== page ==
Advertisement

Digital Games as Ethical Technologies

  • Miguel Sicart
Chapter
Part of the Philosophy of Engineering and Technology book series (POET, volume 7)

Abstract

What are the values of an object? How can philosophy illuminate the inherent rhetorical, social, political and moral meanings inscribed in any designed technology? And how can we do this without falling in the intentional fallacy, ascribing all responsibility to the designer? Because, as design researcher Nigel Cross has stated, “design is rhetorical […] in the sense that the designer, in constructing a design proposal, constructs a particular kind of argument, in which a final conclusion is developed and evaluated as it develops against both known goals and previously unsuspected implications” (Cross 2007, p. 51). In this chapter I will look at game design and how it is used to create ethical experiences, only I will not start from the perspective of the designer, but of the finished product as experienced by a user. In this sense, I am extending the rhetorical analysis of design proposed by Cross, and suggesting a way of understanding the ways in which design conveys meaning.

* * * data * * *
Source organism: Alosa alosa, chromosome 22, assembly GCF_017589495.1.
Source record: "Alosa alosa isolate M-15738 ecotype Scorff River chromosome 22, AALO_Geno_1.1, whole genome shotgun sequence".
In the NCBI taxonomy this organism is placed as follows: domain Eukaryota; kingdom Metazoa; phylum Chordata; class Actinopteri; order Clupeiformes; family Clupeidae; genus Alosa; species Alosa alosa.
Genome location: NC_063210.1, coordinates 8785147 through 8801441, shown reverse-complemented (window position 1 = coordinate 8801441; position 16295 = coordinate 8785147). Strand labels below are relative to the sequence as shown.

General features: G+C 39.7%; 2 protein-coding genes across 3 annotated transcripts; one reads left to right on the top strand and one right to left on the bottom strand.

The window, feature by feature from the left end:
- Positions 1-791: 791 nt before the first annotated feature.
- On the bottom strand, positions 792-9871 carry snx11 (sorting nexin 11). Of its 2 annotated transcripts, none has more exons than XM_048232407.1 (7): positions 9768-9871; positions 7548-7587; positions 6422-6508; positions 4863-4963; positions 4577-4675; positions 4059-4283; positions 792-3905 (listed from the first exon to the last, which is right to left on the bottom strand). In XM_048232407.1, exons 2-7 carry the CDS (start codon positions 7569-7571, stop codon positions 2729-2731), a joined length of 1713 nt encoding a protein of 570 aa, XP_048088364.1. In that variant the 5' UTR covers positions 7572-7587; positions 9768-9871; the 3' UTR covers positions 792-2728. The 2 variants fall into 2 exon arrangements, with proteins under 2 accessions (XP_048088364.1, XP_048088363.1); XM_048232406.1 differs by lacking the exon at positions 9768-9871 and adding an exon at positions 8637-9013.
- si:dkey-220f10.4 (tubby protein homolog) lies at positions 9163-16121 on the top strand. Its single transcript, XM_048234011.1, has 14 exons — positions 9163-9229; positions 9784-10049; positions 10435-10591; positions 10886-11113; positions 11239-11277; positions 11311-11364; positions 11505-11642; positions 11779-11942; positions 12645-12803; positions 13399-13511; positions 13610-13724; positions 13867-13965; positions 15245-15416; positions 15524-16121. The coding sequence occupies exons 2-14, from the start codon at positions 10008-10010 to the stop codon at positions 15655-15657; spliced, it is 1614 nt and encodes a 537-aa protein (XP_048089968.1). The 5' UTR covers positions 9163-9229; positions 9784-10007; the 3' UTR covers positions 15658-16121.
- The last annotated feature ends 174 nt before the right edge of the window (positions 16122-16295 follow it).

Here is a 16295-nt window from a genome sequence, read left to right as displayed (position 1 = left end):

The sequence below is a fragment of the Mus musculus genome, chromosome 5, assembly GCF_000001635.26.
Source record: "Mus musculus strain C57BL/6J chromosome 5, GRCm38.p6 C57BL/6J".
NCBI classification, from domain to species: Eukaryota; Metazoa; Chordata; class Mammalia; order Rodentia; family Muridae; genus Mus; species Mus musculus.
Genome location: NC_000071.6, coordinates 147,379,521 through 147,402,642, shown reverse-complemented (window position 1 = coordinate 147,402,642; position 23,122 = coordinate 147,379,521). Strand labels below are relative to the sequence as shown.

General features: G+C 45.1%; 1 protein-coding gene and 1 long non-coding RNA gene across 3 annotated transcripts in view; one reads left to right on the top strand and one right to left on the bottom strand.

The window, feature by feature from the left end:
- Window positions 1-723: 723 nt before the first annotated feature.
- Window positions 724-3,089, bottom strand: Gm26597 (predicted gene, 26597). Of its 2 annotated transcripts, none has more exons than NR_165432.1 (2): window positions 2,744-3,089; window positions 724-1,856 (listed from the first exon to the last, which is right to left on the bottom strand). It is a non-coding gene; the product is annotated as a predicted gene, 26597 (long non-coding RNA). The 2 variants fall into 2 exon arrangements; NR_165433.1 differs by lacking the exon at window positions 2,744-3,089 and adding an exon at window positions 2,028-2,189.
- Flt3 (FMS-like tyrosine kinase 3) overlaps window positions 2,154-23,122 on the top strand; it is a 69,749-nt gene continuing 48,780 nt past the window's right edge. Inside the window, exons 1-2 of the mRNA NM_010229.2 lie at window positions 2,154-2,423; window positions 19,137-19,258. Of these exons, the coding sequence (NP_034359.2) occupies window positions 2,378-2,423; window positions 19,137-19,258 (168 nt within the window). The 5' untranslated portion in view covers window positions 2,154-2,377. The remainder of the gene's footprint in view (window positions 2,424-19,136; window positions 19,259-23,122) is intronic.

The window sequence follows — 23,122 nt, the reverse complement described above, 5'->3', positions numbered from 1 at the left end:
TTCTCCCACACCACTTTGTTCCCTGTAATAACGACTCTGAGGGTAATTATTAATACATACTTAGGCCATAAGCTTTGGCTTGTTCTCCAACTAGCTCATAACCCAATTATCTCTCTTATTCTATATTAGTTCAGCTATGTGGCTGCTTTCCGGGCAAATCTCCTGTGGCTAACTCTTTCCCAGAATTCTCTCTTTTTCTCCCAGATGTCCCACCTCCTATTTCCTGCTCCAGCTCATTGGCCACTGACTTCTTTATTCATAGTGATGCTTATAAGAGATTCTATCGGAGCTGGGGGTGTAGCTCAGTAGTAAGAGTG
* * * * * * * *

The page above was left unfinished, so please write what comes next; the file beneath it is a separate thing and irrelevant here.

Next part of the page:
Keywords

Computer Game Game Design Ethical Technology Digital Game Ethical Experience 
These keywords were added by machine and not by the authors. This process is experimental and the keywords may be updated as the learning algorithm improves.

References – Literature

  1. Aarseth, Espen. 2005. Doors and perception: Fiction vs. simulation in games. Paper presented at the Digital Arts and Culture, IT University of Copenhagen, Copenhagen.Google Scholar
  2. Anderson, Craig A., and Brad J. Bushman. 2001. Effects of violent video games on aggressive behavior, aggressive cognition, aggressive affect, psychological arousal, and prosocial behavior: A meta-analytic review of the scientific literature. Psychological Science 12(5): 353–359.CrossRefGoogle Scholar